A Subterranean Termite
Winged Reproductive (Below) ... Soldier
The image above shows the ventral (underneath) aspect of the head and thorax of a winged alate (king or queen caste) from the termite colony that swarmed on April 3rd. Note the antennae, which are not elbowed and look like strings of pearls. This is characteristic of termite antennae. Ants have elbowed antennae, with the first segment (also known as the scape) much longer than the rest; termite antennae segments are fairly uniform throughout their length. This fellow is extremely dark, and appears black even under magnification, which is unusual. Most of the time, when I put an alate under the microscope the body has a noticeably brownish coloration, with lighter portions at the conjunction of various segments of the body's exoskeleton. This specimen appears uniformly dark brown or black throughout, except for its legs. Notice that the distal segments (those near the tips) of each leg are lighter in color than the rest of the body.
The image above includes part of the head, all of the thorax, and part of the abdomen of the winged alate. The head connects to the thorax just above the first set of legs in the upper portion of the photo. The thorax connects to the abdomen just below the lower set of legs (note this is an insect, a hexapod, and has six legs, three on each side of the body). If this had been an ant, the thorax would be connected to the abdomen via a slender stalk, or petiole. The ant's petiole gives it a markedly narrower waist than that of the termite. Note that this termite has no discernible waist at all, which is one way to tell termites and ants apart.
began their annual swarming ritual in Fern Bluff M.U.D. on April 3, 2001.
At least that was when the first report came into my office (we won't
mention the precise location of this particular swarm, out of respect for the privacy of the homeowner involved). The report came as no surprise, as I had already found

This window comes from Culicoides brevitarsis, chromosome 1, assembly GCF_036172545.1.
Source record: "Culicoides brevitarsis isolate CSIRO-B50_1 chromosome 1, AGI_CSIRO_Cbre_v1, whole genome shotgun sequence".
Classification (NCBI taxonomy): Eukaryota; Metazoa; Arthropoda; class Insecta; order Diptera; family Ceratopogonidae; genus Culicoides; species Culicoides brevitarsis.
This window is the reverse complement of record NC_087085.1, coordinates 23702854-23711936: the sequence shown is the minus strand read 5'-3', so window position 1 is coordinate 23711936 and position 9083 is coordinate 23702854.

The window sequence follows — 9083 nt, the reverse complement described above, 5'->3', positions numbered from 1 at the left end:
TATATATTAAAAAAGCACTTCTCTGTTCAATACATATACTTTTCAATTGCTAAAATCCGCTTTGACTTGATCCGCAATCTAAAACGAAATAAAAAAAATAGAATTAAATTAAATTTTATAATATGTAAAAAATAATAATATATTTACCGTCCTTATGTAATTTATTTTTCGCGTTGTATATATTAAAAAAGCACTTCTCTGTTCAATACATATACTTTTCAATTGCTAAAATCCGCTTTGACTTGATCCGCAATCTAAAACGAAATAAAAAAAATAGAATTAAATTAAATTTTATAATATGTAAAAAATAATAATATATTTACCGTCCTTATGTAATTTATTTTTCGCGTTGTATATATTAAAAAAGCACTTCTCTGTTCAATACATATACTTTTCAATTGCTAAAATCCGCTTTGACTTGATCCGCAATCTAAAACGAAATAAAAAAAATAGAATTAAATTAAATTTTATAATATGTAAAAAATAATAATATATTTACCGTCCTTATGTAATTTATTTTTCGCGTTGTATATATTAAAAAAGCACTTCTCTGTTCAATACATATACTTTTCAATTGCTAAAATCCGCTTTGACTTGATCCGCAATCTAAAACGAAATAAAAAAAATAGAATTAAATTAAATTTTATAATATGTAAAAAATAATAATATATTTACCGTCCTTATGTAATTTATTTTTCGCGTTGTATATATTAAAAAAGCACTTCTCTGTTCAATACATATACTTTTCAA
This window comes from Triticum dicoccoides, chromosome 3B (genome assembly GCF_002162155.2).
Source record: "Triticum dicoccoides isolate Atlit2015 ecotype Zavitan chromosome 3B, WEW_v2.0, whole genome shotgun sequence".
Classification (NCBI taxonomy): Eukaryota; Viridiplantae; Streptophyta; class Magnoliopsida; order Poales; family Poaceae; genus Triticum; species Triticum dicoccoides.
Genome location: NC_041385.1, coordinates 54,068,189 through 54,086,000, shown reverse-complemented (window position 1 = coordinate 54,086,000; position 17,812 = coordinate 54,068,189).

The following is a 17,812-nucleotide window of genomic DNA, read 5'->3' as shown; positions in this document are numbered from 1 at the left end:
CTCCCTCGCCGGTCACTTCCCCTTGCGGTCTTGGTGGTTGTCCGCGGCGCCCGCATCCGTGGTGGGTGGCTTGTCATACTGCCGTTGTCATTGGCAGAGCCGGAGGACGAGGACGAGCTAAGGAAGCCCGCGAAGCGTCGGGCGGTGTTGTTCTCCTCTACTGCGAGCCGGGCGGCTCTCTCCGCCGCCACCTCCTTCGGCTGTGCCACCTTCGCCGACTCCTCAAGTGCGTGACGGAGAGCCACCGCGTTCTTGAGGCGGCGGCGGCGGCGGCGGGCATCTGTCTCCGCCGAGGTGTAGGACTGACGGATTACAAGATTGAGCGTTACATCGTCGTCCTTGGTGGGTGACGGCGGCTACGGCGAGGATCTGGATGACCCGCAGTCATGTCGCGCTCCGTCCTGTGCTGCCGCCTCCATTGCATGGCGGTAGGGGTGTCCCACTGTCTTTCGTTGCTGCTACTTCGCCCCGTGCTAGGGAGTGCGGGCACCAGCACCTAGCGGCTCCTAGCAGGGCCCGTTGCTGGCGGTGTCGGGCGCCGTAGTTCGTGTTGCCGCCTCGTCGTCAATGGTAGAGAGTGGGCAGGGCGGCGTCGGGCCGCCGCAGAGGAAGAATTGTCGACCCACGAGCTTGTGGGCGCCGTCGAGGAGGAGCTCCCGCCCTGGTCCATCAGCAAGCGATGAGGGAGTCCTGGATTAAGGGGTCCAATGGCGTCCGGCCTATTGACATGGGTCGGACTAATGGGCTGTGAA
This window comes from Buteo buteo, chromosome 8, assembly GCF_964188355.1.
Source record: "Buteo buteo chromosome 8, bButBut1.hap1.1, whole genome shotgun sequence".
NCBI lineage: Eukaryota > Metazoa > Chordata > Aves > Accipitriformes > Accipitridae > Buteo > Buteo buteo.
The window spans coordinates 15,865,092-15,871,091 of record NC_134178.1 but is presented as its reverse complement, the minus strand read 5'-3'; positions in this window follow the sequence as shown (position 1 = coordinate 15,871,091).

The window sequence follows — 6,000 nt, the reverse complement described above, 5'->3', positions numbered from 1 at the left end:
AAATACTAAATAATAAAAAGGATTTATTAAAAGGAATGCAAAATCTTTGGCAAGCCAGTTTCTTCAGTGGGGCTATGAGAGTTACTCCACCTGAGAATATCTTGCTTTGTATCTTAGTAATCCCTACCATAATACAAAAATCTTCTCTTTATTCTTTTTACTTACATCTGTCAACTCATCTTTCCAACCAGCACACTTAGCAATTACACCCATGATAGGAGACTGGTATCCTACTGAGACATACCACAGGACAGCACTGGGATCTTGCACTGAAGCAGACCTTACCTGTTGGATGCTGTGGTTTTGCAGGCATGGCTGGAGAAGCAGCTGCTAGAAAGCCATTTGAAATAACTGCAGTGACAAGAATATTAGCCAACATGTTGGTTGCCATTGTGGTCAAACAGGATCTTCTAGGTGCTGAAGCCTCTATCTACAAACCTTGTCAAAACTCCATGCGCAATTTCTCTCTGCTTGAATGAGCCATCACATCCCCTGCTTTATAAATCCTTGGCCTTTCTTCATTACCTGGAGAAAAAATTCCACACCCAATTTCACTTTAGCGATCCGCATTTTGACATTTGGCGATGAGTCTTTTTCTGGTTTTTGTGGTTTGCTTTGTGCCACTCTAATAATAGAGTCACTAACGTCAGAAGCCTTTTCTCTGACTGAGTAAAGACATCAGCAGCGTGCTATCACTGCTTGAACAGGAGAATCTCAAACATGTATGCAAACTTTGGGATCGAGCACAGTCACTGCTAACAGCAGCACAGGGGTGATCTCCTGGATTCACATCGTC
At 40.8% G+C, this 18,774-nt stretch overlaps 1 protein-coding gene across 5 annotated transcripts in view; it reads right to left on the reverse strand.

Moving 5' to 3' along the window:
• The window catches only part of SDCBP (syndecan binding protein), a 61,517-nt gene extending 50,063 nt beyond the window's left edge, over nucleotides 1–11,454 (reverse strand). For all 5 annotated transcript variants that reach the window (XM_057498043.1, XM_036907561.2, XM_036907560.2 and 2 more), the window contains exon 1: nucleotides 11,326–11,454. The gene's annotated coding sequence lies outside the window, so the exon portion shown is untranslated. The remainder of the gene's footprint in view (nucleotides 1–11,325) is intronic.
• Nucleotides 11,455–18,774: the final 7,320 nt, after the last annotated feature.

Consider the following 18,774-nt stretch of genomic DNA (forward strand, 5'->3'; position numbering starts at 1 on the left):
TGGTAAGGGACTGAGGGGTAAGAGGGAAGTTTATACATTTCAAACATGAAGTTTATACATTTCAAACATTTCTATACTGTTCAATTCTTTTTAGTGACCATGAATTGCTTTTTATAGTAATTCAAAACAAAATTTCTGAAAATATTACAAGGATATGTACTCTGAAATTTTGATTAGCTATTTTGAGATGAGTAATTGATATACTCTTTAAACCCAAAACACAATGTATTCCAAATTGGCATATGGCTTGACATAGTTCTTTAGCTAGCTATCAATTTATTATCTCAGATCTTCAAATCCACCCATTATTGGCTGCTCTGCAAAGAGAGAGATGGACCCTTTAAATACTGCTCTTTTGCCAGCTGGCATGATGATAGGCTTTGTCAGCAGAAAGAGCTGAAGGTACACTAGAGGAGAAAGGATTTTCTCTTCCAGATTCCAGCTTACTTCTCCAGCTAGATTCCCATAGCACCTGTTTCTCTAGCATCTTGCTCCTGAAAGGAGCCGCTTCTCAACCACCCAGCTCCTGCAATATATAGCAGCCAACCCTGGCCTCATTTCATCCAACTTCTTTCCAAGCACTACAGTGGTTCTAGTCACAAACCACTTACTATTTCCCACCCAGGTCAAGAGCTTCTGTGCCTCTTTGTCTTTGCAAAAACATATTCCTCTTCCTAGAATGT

winged reproductives in swarming tubes at other locations here within the
previous three weeks.
A key to identifying subterranean termites from other kinds of termites is the venation pattern on the forewings. In the photo above, you can see that only two veins (at the far right edge of the wing) are pigmented. These two veins appear to be one single vein, until you look at the photo below and notice them separating as they approach the wing tip. Note also that there are three veined regions in this wing; (1) the pigmented veins at the right edge, (2) a middle vein (not pigmented, but visible due to the reflected light from the microscope light source) that has few or no branches over much of its length, and (3) a third region marked by a long vein, to the left of the middle vein, that has numerous side veins branching off to the left. The presence of the non-pigmented median vein, in a wing with only two pigmented veins, is another distinguishing feature of subterranean termites.
This wing has no hairs anywhere on its surface. That pretty much establishes it as a member of the genus Reticulitermes. As many as four species of Reticulitermes are found in Central Texas, all of them famous for the damage they cause to the wooden structures of homes and businesses. To determine the species exactly, it is necessary to examine the head capsule more carefully. Photos of the dorsal and lateral surfaces of the head capsule will be posted here soon.
The image at left is the ventral (underneath) surface of the abdomen of the winged alate. The anatomical features of this portion of the body enable a determination of the specimen's sex. It can be ascertained by the number of visible sternites (exoskeletal plates, in this specimen a total of 9, with 5 in the abdomen), and the presence of a pair of styles that emanate from the last sternite (barely visible in this photo), that this is a male.
TERMITE ENCOUNTERS *
SNAKE ENCOUNTERS * SNAKE
BITE FIRST AID *
SNAKE EXCLUSION *
BITE FIRST AID *
PUSS CATERPILLAR ENCOUNTERS *
PUSS CATERPILLAR FIRST AID *
PUSS CATERPILLAR EXTERMINATION
Assembled & Edited by
Jerry Cates. Questions? Corrections? Comments?
---- Ph: 512-331-1111 ----